Benefits of advanced degree (BSN)

Home Forums Nurse to Nurse Advice Benefits of advanced degree (BSN)

This topic contains 5 replies, has 6 voices, and was last updated by Profile photo of sdow84 sdow84 5 months ago.

Viewing 4 posts - 1 through 4 (of 6 total)
  • Author
  • #102575
    Profile photo of Cbenitez05

    Hello! I’m a 4th year nursing student and my group has a capstone project this semester. We’re doing our project on the benefits of gaining higher education (particularly the BSN) after graduation from a 2 year program. What would you say are the advantages and disadvantages of gaining or not gaining a BSN after an ADN? Thanks everyone!

    Profile photo of neuroninja

    Funny you should ask. I was an ADN and then went and got my BSN. First off, I wouldnt call a BSN an advanced degree. It’s a basic stepping stone to getting a grad degree. But its necesary if you want to ever do something more than bedside care in a lot of the nicer parts of the country. It all depends on what you want though. If changing bedpans for the rest of your life sounds sweet then don’t worry about it. But in terms of job skills it offers basically nothing. It can help foster a sense of professionalism if you drink the koolade in some of your classes, but youll forget all that stuff in the coming years anyways. Theres the Healthy People 2020 initiative that has many hospitals trying to get 80% of their bedside RNs to BSN or higher. So its more job opportunities. But it comes at the cost of more debt. And my graduating class from when I got my ADN saw over 80% hired as RNs within six months, so its not like a BSN is necessary for jobs. AND what is notable about that is the new grads get paid the same regardless their degree. So going back to school to get my BSN didn’t get any more money, just more debt, and a little more “opportunity” at some of the “better” hospitals. Its all pretty subjective, but unless you want to get a higher degree, a BSN is a waste of time. Honestly, my neighbor is an ADN and she is the Director for a home health agency. Never got her bachelors. Its not always even necessary. Its a matter of finding what youre good at and want to do, making yourself a niche, and sticking to your guns. Ive met several nurses who start their own home health companies. It’s a big business. And it doesn’t require anything more than intelligence and ability, neither of which are guaranteed with a BSN. I hope I dont come across as too jaded. I dont buy in to the whole political academic nevessity that is often pushed on people. Its a self sustaining industry that preys on peoples ideals and uses them for profit, and I dont think its in a good place right now. But hey, that’s more of an outside perspective. Im sure there are lots of well intentioned people who aren’t completely naive who can give great reasons for a BSN besides it being an expensive barrier to real higher education. Good luck with your studies!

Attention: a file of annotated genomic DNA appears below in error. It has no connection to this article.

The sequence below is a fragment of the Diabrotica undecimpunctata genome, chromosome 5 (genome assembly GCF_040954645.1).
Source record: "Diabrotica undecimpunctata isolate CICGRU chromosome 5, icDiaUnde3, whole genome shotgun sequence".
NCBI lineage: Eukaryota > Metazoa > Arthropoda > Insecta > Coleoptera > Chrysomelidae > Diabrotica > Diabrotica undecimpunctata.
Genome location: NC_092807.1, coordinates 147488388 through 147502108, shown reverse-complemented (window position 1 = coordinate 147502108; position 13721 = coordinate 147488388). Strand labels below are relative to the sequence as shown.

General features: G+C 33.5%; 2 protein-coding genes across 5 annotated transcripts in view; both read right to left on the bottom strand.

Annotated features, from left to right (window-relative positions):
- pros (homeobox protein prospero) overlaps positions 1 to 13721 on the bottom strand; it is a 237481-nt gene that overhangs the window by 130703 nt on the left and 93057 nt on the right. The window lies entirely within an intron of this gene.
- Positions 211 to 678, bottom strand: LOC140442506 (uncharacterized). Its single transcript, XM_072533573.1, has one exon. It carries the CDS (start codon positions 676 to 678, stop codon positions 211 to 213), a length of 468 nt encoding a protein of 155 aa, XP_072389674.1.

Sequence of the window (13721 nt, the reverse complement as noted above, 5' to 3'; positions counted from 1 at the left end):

Profile photo of MARpan8iv